Juniper Networks (NYSE: JNPR) on Wednesday acquired Contrail Systems, an emerging Software Defined Networks (SDN) vendor.
Like fellow SDN startup Nicira, which was purchased by VMware for $1.26 billion, Contrail was an early-stage startup that was founded early this year and still in stealth mode. In July, Contrail received $10 million in Series A funding from Khosla Ventures.
According to an 8K filing with the Securities and Exchange Commission, Juniper purchased Contrail on Dec. 7 for $176 million cash and stock. The filing also revealed that Juniper made an investment in the company earlier this year.
"As a strategic investor earlier this year, we recognized the inherent advantages of Contrail's architectural approach and we are excited to take this next step to acquire and combine Contrail into our team," Juniper said in a statement.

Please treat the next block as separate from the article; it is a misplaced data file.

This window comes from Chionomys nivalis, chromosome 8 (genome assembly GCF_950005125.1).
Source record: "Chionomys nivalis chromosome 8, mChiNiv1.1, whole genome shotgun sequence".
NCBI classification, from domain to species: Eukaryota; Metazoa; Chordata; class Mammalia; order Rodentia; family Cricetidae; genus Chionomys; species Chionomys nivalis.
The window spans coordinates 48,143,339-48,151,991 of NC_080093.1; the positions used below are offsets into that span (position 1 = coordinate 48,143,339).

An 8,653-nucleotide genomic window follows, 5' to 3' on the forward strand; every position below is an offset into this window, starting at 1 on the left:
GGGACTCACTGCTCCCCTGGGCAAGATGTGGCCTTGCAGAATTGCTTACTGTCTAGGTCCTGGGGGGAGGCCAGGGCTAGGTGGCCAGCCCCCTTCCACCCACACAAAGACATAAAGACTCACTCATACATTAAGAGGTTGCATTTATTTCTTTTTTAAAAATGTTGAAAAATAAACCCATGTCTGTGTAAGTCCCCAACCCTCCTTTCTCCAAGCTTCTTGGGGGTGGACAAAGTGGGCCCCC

Although Contrail was supposed to make its grand debut to the world on Dec. 13, a report in The Register said it was developing an "open, standards-based software solution" and that its approach "contrasts sharply with other 'academic' SDN solutions that are not enterprise ready, do not scale, or work only with specific hypervisors."
By purchasing Contrail, Juniper will put itself in a better position to compete with the likes of its main rival Cisco (Nasdaq: CSCO), a vendor that's been building up its own SDN capabilities with the funding of a new 'spin in' SDN company called Insieme. In addition to Cisco, Alcatel-Lucent (NYSE: ALU), according to a Light Reading report, has also developed its own spin in company called Nuage.
In another interesting turn, Kireeti Kompella, Juniper's former CTO and Chief Architect, who left Juniper to become Contrail's CTO, will return to his old company.
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